John Bunny “made 260 shorts with Flora Finch between 1910 and 1914, which were known as ‘Bunnygraphs’, ‘Bunnyfinches’, and ‘Bunnyfinchgraphs.'”
Moving Picture World, February 24, 1912:
“Of the three picture houses in Lawrence, Kan., the Aurora theater is said to be the finest. It is owned by Mr. Gibbons. The accompanying illustration shows the front of the Aurora billed for one of the Vitagraph ‘Bunny, Pictures and indicates that the proprietor is particularly enterprising when the question of publicity is considered.
The Aurora is fitted with a Mirror Screen and the current is supplied through a motor generator. The Aurora is not for its excellent projection.”
“The birthplace of the Mutual Film Corporation was recently unearthed in the form of a photograph which President [John R.] Freuler discovered among his possessions. It was the long forgotten Comique Theater on Kinnickinnic avenue. Milwaukee.
“Here Mr. Freuler was introduced to the motion picture business which led to the establishment of the Western Film Exchange of Milwaukee, which grew into a system of exchanges and finally developed into the Mutual Film Corporation.
“The film magnate is interested in the American Film Company, Inc., the Lone Star Corporation, which makes the Charlie Chaplin Mutual specials, Majestic-Reliance, New York Motion Picture Corporation, Vogue Films, Inc., States Film Corporation, North American Film Corporation and Signal Film Corporation. In addition he holds important interests in a number of other concerns in the picture making business.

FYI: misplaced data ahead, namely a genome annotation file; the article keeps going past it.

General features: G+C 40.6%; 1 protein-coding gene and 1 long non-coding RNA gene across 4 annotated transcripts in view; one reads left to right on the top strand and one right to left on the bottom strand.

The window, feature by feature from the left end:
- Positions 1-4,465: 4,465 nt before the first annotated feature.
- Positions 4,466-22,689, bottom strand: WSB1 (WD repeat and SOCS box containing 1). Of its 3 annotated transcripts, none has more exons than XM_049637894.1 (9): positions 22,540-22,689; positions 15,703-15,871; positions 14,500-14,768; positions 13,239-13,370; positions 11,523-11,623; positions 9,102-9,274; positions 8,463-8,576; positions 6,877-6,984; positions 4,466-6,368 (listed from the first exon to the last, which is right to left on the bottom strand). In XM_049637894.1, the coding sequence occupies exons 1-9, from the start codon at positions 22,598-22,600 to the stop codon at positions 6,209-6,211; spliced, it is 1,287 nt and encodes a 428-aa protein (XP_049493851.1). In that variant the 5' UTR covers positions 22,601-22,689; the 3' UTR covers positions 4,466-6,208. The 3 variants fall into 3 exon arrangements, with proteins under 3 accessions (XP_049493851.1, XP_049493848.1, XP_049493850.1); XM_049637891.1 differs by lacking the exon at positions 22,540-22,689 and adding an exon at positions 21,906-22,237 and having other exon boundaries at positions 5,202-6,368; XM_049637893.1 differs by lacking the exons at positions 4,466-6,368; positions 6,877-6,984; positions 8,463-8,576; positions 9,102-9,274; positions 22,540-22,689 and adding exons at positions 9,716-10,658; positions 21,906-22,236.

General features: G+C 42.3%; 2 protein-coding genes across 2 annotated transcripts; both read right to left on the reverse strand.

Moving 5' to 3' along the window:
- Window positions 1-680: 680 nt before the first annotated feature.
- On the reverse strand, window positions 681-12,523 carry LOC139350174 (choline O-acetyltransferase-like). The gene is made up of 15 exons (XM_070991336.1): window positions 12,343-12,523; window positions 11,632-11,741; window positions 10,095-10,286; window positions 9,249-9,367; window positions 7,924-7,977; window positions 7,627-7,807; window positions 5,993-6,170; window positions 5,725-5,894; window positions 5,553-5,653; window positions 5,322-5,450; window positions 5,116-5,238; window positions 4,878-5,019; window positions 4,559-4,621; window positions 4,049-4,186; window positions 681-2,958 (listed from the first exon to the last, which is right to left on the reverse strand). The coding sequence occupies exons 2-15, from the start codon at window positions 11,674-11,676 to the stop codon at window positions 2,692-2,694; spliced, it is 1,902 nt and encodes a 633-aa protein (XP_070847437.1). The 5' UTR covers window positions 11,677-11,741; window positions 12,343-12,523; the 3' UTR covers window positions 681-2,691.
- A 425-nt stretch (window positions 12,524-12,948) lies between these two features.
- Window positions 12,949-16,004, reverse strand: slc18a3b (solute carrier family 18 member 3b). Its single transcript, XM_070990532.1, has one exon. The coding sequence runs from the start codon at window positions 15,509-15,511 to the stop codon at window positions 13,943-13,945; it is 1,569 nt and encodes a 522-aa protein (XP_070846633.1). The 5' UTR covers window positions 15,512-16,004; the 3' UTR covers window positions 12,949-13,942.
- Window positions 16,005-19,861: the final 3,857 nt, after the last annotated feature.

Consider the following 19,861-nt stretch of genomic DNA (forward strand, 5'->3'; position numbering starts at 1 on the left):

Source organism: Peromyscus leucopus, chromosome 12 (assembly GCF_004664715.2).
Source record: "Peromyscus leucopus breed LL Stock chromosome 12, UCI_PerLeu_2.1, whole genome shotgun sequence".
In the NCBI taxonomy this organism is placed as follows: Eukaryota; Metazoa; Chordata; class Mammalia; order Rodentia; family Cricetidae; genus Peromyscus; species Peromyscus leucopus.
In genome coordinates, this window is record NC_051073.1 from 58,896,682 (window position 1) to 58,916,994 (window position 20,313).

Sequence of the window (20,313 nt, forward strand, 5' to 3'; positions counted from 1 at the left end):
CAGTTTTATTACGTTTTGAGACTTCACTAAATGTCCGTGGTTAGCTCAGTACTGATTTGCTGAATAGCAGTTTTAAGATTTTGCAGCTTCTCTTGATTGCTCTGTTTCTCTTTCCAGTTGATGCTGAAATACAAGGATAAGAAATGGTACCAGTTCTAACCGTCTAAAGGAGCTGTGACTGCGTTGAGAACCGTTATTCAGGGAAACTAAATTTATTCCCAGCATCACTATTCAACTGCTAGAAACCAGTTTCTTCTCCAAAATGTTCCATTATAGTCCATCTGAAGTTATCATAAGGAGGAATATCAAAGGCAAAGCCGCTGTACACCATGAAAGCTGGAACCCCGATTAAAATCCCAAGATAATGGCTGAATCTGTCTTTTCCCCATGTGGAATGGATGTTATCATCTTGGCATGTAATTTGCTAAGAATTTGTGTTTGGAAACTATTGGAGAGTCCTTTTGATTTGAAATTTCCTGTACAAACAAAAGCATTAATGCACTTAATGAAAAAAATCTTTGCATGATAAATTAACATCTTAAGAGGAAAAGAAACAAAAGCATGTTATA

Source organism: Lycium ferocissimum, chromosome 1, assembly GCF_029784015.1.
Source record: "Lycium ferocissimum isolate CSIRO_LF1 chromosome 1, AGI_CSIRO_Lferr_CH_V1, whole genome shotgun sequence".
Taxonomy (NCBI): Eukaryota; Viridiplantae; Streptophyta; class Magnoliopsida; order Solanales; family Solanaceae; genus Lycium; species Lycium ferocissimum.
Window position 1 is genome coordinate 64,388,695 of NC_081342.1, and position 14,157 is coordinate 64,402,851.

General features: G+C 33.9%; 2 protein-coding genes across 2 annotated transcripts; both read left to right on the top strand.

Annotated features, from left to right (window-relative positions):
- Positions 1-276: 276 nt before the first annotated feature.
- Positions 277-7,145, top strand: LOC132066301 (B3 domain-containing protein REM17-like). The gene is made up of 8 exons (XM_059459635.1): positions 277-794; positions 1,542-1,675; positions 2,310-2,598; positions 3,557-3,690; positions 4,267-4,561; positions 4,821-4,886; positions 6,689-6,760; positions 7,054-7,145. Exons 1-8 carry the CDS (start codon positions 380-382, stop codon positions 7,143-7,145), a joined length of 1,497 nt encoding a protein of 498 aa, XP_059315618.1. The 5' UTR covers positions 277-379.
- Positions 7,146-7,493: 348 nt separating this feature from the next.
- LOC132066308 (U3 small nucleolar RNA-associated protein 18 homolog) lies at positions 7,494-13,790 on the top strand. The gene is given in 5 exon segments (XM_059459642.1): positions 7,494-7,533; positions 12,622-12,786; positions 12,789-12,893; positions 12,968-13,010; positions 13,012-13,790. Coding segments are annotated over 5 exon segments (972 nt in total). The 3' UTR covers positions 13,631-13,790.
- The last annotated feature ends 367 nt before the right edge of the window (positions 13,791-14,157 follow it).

“The development of all these concerns may be traced back to Mr. Freuler’s interest in the business created by his connection with the little old Comique.”
Trade publication criticizes theatre manager for his “absurd stand.”
Moving Picture World, August 20, 1910:
“A recent reel that caused quite a sensation in Washington from the independent people was Uncle Tom’s Cabin (Thanhouser), which caused quite a stampede in front of the Empress Theater.
“This play is arranged in a continuous performance, taking about thirty minutes for its presentation. The music, which accompanied it consisted of plantation melodies and songs which added much to the effectiveness of the play, and should be a hint to other exhibitors to bring out the true spirit of the silent drama with appropriate music.
“Manager Notes was asked by his patrons to retain the film for another day to satisfy the large demand for seats, but he declined, saying it was the policy of his house to change the bill daily, presenting only first-time-shown films, a most absurd stand for any exhibitor to take. Give the public what it wants, even if it is six months old subjects.”